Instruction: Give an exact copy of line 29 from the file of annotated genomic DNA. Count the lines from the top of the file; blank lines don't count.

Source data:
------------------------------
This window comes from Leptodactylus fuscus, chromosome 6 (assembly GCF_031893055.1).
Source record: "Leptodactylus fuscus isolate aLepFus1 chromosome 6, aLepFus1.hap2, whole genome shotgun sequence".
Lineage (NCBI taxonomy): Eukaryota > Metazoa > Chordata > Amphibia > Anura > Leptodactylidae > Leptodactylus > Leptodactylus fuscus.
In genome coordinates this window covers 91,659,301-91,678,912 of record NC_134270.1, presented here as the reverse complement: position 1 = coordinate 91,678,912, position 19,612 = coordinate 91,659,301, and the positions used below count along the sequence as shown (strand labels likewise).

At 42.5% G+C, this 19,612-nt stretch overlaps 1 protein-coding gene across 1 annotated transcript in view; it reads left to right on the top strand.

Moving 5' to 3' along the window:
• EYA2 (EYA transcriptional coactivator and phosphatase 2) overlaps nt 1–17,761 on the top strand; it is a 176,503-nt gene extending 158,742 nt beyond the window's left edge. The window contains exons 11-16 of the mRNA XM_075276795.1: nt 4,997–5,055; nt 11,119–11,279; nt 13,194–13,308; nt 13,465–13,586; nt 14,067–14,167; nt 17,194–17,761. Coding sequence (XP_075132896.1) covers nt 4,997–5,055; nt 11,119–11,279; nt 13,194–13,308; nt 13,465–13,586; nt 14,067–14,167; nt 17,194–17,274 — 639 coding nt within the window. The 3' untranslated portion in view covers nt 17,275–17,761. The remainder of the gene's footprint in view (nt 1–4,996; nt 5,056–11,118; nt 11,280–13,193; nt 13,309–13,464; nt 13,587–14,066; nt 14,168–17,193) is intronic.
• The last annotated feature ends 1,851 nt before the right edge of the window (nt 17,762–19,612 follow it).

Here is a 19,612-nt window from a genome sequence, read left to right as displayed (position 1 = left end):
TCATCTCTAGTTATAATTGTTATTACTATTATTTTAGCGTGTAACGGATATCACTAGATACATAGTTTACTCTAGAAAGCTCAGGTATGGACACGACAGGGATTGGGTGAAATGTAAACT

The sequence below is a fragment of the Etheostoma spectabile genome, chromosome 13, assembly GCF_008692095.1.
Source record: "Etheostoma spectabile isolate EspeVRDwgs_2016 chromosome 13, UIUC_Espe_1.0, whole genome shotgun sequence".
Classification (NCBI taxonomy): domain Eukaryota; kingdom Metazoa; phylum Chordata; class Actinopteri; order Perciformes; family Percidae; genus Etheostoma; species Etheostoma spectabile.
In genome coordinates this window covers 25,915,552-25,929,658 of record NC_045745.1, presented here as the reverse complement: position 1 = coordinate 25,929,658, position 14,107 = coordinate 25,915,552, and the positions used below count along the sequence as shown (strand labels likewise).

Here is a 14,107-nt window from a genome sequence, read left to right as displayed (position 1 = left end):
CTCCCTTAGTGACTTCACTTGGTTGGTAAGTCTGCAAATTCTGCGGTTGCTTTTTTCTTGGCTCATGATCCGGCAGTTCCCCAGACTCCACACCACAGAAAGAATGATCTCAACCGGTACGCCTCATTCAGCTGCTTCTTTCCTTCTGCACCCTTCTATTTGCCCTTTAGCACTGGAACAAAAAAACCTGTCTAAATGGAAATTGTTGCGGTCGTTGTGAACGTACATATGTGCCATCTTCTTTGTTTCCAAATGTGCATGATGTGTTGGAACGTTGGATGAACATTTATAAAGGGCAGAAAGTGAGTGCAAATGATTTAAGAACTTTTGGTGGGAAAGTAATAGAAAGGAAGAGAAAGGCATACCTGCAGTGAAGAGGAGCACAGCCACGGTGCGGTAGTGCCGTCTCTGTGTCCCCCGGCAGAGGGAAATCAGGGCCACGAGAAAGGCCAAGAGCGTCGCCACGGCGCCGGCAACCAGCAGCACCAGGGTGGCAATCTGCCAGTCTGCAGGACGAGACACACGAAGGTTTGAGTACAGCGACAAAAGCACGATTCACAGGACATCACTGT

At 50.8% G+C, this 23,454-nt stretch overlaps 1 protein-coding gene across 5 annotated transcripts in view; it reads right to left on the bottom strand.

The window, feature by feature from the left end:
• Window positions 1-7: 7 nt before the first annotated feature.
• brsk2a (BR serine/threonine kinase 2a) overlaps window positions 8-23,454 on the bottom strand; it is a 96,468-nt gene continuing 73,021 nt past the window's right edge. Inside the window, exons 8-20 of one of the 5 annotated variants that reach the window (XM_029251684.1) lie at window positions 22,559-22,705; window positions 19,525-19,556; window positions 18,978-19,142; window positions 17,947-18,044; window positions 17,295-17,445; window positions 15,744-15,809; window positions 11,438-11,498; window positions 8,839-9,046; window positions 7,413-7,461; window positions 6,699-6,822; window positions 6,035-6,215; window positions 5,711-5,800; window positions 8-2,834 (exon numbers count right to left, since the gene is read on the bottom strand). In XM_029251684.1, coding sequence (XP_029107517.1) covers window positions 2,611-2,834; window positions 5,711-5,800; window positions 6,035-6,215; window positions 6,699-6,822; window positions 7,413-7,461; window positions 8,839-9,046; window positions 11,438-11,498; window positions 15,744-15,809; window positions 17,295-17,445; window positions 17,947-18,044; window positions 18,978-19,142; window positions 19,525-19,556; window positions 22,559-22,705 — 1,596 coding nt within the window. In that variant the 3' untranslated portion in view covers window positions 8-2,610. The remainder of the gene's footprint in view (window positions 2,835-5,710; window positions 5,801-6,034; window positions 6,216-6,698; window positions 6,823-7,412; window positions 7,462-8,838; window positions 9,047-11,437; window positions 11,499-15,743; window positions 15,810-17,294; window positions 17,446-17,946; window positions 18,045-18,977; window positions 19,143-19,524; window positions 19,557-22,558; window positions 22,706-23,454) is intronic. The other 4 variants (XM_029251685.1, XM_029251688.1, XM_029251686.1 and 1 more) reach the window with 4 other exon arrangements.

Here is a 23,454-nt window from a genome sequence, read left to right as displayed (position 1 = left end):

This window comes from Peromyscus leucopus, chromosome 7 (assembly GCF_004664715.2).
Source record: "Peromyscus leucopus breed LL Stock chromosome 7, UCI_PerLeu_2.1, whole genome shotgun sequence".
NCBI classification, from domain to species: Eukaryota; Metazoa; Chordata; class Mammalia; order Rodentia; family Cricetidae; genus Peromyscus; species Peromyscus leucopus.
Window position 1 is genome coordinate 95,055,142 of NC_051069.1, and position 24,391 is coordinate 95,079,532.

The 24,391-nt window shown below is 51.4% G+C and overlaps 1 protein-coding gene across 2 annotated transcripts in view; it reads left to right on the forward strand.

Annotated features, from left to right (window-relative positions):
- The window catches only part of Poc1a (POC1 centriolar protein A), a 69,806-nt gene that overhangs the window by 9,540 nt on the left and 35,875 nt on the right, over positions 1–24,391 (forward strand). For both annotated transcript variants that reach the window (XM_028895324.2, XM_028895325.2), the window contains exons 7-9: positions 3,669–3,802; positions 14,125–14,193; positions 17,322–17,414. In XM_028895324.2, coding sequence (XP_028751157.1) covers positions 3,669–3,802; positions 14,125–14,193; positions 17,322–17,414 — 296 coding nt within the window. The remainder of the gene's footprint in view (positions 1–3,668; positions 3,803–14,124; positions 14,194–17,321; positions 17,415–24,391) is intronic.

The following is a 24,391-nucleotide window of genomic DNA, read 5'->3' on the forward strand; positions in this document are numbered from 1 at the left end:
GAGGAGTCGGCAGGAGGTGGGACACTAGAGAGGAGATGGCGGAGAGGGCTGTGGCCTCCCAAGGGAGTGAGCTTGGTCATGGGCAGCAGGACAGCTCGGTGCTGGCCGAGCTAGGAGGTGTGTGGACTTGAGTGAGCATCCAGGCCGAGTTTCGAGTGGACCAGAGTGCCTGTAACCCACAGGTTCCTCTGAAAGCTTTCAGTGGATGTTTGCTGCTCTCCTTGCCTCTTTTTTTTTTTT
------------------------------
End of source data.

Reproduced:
The following is a 24,391-nucleotide window of genomic DNA, read 5'->3' on the forward strand; positions in this document are numbered from 1 at the left end: